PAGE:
Grace of Monaco
Director: Olivier Dahan
Cast: Nicole Kidman, Tim Roth, Frank Langella, Parker Posey, Derek Jacobi, André Penvern
Release Date: 5 June, 2014
Critics verdict: 1 Star. Quite frankly, this is a flop.
Director Olivier Dahan has been at pains to point out that his account of the 1962 French blockade of Monaco – which Princess Grace helped bring to a close – is neither a biopic nor a dramatically accurate depiction of events. Rather, Grace of Monaco is designed to portray a love story that, so we are told, grew out of adversity and crisis, to blossom and flourish in the 20 years that followed.
Much of Dahan’s film, scripted by Arash Amel, plays absurdly loose with fact, with a quintessentially European story that begs to be explored in greater depth. The film’s star, Nicole Kidman, bears a passing resemblance to the Oscar-winning actress turned princess – and digs deep, in a largely thankless role – but her efforts are wasted with a script that, as with last year’s Diana, feels more in line with a cheap telemovie (odd, given it was on Hollywood’s Black List).
Tim Roth, looking nothing like Prince Rainier III, does what he can in support of Kidman, while sporting an understandably dejected frown and chain-smoking throughout (a feat matched by her endless tears of despair). Among the heavyweights joining in, as unintended court jesters: Frank Langella (as the trusty priest, Father Francis Tucker), Parker Posey (as lady-in-waiting, Madge Tivey-Faucon), Derek Jacobi (as a parrot-loving, elocution-coaching camp count), Roger Ashton-Griffiths (offering a pantomime approximation of director Alfred Hitchcock) and, perhaps most laughably of all, André Penvern (bravely attempting to impersonate Charles de Gaulle).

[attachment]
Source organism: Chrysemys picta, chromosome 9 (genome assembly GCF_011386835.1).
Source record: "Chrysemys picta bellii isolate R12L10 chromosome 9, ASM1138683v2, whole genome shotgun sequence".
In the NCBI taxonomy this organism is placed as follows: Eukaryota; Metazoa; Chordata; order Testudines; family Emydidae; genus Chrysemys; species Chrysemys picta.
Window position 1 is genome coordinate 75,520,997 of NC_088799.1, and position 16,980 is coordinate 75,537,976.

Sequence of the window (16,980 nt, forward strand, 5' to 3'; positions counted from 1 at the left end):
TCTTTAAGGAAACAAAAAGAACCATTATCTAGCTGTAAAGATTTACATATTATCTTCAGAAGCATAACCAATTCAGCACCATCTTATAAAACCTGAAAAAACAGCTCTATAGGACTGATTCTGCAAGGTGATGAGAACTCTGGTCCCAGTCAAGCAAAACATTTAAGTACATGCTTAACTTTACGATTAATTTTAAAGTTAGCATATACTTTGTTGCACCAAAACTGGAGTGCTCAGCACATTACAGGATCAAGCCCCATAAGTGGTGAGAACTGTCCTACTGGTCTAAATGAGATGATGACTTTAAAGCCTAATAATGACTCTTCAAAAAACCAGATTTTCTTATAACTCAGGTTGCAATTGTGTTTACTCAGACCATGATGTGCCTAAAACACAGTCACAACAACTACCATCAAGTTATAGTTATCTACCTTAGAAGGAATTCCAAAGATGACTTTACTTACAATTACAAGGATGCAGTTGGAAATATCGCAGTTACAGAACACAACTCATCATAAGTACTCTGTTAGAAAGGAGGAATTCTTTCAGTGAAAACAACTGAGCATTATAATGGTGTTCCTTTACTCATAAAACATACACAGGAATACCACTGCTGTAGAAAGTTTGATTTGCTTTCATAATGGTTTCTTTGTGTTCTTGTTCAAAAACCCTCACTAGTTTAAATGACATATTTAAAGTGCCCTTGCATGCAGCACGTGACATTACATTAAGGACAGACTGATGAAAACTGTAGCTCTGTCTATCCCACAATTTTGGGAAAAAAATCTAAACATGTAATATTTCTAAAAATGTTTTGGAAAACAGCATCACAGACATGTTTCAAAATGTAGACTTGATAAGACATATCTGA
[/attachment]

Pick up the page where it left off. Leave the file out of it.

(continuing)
The essence of the bond between Rainier and Kelly – who met in Cannes in 1955, hence it opening this year’s Cannes Film Festival – emerges relatively unscathed, even if the Grimaldi family have understanably dismissed its theatrics. However, given the gossip that plagued the pair later in life, prior to the princess’s tragic death in 1982, its sugar-sweet finale rings both hollow and irresponsible. One can only wonder what Harvey Weinstein could possibly do to save it.”
The Guardian says: “The resulting film about this fantastically boring crisis is like a 104-minute Chanel ad, only without the subtlety and depth. Princess Grace herself is played by Nicole Kidman, wafting around the Palace with dewy-eyed features and slightly parted lips which make her look like a grown-up Bambi after a couple of cocktails, suddenly remembering his mother’s violent death in the forest.”
Stephen A Russell for thelowndownunder says: “If you thought Naomi Watts as Princess Diana was a car crash, this year’s Cannes opener Grace of Monaco, with Kidman as the titular princess, is even more disastrous. It’s frankly stunning that Olivier Dahan, who delivered 2007’s La Vie En Rose, a majestic biopic of Edith Piaf’s life, could get things so utterly wrong here. He’s not aided by a dreadful screenplay from Aerash Amel (Erased), full of juddering clunkers and wafer-thin characterisation.”